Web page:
Com­pSec: Plug those gaps

Make things a bit harder for cy­ber­crim­i­nals by get­ting rid of your ‘low-hang­ing fruit’ be­fore it’s too late

Linux User & Developer - - Contents -

Fix the more ob­vi­ous threats to your sys­tem and that in­cludes print­ers

Hack­ing into a sys­tem does not nec­es­sar­ily re­quire com­puter-savvy peo­ple, well versed in soft­ware ex­ploita­tion. More of­ten than not it’s a case of leav­ing bread crumbs and ‘low-hang­ing fruit’ di­rectly ex­posed to the in­ter­net for all the bad guys to see (and, of course, take ad­van­tage of).

Whether it’s an old un­patched sys­tem or an easyto-guess pass­word, that’s all they need in or­der to get their first foothold into the sys­tem and start their lat­eral move­ment and sys­tem piv­ot­ing. The me­dia is full of such cases, like the hacked GitHub ac­count of Gen­too Linux (see­gen­too). Hav­ing guess­able pass­words, and not us­ing pub­lic key au­then­ti­ca­tion or 2FA au­then­ti­ca­tion mech­a­nisms, is a ter­ri­ble mis­take that typ­i­cally ends up in a data breach. Run­ning old soft­ware (some­times even on mod­ern OSes) poses a se­cu­rity threat too.

So this tu­to­rial will guide you through some real cases where the bad guys were suc­cess­ful in hack­ing into some sys­tems by spot­ting, and then ex­ploit­ing, some very tasty low-hang­ing fruit. No ad­vanced skills are needed, just some Bash or Python script­ing and some tool or an­other. From old DES-en­crypted pass­words to leaked NTLM hashes on an LDAP schema, all the bad guys had to do was reach out…

Re­hash old hashes

Think about all those servers and work­sta­tions you’ve been up­grad­ing since the very first time you in­stalled them. Like, say, the very first web server your com­pany had run­ning, on a flam­boy­ant De­bian Sarge with Apache Server 1.X. Since those old heady days a lot of things have changed, of course, and you’ve been up­grad­ing that old web server to this day. But what about the hashes? Un­less you force your users to change their pass­words reg­u­larly (in case you are still us­ing pass­word au­then­ti­ca­tion, that is), by up­grad­ing a sys­tem you won’t be up­grad­ing those old hashes al­go­rithms at all.

On some oc­ca­sions I’ve seen DES-en­crypted pass­words hap­pily co­ex­ist­ing with salted SHA512 hashes on mod­ern De­bian Stretch servers – no kid­ding. Why? Be­cause the sys­tem man­ager did not think to make their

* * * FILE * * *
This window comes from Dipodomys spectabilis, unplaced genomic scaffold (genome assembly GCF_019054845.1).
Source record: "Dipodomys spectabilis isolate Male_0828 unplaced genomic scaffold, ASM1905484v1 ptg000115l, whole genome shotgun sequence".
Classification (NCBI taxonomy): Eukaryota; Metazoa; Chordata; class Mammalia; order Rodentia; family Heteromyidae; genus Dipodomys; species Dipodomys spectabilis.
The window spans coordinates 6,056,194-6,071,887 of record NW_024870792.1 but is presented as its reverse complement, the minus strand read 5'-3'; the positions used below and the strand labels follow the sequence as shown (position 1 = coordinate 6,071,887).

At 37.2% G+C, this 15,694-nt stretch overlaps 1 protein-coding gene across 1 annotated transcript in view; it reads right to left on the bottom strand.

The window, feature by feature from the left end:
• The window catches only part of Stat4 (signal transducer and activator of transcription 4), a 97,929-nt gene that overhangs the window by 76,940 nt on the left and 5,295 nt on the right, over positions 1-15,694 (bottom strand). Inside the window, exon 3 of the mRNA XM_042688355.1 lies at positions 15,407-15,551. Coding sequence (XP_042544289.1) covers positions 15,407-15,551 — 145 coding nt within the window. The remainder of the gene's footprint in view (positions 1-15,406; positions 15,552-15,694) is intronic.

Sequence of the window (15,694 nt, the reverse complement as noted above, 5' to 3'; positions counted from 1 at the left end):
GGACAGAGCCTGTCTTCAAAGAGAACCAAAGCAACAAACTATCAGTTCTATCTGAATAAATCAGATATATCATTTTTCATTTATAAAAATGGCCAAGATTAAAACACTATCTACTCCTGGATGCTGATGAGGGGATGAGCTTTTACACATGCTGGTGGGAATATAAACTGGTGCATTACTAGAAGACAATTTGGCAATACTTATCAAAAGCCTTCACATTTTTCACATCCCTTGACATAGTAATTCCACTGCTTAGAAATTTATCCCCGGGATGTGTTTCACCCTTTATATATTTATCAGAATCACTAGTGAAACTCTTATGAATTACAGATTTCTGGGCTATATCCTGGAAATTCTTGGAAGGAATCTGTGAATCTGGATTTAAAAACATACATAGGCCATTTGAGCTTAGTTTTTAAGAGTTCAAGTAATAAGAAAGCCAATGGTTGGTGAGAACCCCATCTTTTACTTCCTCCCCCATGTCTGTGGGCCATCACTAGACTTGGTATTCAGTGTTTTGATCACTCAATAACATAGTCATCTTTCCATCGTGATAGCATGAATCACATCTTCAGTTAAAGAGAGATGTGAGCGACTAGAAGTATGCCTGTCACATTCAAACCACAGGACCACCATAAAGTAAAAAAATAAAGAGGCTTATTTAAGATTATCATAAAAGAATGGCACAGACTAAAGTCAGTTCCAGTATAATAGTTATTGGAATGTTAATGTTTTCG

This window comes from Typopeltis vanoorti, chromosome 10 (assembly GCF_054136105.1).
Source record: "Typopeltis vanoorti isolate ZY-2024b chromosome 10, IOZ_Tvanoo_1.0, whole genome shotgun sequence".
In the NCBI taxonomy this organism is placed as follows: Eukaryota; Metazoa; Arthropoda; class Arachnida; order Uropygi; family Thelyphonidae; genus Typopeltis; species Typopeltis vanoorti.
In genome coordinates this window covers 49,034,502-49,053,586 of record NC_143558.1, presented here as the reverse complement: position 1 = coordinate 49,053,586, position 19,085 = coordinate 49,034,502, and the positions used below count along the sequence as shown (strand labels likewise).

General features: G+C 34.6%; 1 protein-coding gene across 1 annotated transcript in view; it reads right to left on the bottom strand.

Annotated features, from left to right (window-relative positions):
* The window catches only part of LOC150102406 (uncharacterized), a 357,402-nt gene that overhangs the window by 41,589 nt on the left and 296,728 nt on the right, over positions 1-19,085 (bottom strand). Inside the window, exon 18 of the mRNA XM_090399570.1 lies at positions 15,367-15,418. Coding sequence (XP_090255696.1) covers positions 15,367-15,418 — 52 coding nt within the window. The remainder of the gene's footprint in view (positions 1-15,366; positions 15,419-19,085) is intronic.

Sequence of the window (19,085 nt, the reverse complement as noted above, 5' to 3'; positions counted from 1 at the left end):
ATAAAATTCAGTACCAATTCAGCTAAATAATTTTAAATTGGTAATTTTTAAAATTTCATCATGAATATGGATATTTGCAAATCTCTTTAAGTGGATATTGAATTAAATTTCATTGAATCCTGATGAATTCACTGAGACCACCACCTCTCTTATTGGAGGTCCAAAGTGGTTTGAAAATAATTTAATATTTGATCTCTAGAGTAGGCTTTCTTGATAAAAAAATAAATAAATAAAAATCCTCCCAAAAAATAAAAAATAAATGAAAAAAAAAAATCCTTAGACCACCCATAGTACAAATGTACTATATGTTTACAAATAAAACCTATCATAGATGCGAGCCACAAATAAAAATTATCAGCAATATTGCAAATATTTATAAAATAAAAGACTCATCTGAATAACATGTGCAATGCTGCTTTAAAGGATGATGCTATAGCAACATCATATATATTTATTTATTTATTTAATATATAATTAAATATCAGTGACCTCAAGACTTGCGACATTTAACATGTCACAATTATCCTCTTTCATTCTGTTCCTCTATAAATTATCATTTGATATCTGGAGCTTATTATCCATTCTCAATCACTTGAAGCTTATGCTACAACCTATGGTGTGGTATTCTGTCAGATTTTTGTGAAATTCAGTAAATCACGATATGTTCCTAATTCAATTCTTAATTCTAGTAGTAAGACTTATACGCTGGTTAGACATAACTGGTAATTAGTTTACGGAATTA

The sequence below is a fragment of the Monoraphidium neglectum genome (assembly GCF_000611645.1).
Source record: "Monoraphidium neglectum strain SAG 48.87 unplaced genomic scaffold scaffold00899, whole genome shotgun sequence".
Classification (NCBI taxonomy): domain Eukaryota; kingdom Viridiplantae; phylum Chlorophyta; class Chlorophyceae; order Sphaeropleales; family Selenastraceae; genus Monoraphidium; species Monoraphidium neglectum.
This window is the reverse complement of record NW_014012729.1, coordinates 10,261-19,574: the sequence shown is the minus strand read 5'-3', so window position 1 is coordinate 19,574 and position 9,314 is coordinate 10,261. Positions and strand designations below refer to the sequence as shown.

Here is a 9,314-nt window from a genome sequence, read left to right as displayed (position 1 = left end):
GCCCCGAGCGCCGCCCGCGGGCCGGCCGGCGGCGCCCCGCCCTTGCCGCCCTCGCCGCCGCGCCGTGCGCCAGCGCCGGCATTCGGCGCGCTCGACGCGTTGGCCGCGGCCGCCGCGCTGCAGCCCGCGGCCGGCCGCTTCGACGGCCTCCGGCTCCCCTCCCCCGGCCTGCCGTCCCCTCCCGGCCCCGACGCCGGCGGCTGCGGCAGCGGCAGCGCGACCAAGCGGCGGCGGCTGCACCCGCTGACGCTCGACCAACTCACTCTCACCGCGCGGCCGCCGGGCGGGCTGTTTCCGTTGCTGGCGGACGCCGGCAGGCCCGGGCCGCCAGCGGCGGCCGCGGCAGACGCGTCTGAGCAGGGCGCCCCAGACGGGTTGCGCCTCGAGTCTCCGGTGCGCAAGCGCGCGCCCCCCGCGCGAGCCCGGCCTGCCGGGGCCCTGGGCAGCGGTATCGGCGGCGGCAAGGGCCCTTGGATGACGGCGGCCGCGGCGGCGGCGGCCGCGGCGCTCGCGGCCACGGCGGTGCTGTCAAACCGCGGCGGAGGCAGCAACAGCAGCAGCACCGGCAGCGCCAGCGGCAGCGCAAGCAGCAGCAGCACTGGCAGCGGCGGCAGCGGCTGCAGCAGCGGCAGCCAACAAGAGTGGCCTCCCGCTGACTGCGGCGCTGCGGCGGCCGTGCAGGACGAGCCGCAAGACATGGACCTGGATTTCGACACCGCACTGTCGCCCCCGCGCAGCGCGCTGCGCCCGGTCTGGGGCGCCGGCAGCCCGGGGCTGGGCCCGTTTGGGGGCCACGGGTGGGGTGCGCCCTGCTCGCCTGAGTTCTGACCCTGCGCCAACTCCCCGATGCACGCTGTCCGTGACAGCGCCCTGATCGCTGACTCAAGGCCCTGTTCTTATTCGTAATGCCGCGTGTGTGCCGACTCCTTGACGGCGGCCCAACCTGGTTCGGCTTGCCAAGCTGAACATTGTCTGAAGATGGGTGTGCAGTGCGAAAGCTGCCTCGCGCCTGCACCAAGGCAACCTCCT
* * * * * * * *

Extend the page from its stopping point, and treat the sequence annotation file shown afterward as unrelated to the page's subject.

users change their pass­words and, let’s be frank here, be­cause users tend not to change them at all un­less forced to. Un­less it’s af­ter a data breach, of course.

One thing you can do right now is to make sure all your servers and work­sta­tions do not have old DES-en­crypted pass­words or MD5 hashes. Log in to these com­put­ers and have a look at the /etc/shadow file. Cur­rent GNU/ Linux sys­tems use salted SHA512 hashes. If you spot any non-SHA512 hash, run the fol­low­ing com­mand to force those par­tic­u­lar users to change their pass­words the next time they log in:

chage -d 0 <USER>

Get the file 01-hashes.txt from the coverdisc. This is a recreation of an /etc/shadow file found on a real email server run­ning De­bian Stretch. This server was orig­i­nally run­ning De­bian Sarge, and the sys­tem ad­min up­graded it fol­low­ing the ob­vi­ous path: Lenny > Squeeze > Wheezy > Jessie > Stretch. Some users, though, hadn’t changed their pass­words since the very first time, not even the sys­tem ad­min him­self! Brute-forc­ing DES with John The Rip­per (see Re­sources) is more than fea­si­ble, so clone its repos­i­tory and have fun crack­ing these pass­words!

Get rid of the usual sus­pects

Ev­ery sin­gle GNU/Linux sys­tem ships with some well­known users, such as www-data, git, root and so on.

For those servers with pass­word-based au­then­ti­ca­tion mech­a­nisms, if users’ pass­words are easy to guess, it might as well be game over. We have found on a bunch of servers that some of these users, in charge of run­ning some net­work ser­vices (like the Apache web server), were al­lowed to ex­e­cute a shell. On one such oc­ca­sion this was be­cause the server was run­ning an OwnCloud in­stance and they needed the www-data user to per­form some ad­min­is­tra­tive tasks run­ning the occ PHP script via an SSH con­nec­tion.

The www-data user had a guess­able pass­word and the SSH server was us­ing pass­word-based au­then­ti­ca­tion. So it came as no sur­prise that one day the sys­tem ad­min no­ticed that the web server was hav­ing some se­ri­ous trou­ble in ser­vic­ing pages to clients. It turned out that some­one had been able to gain a non-priv­i­leged shell as www-data by guess­ing the pass­word, and they had started run­ning brute-force at­tacks against other com­put­ers and net­works.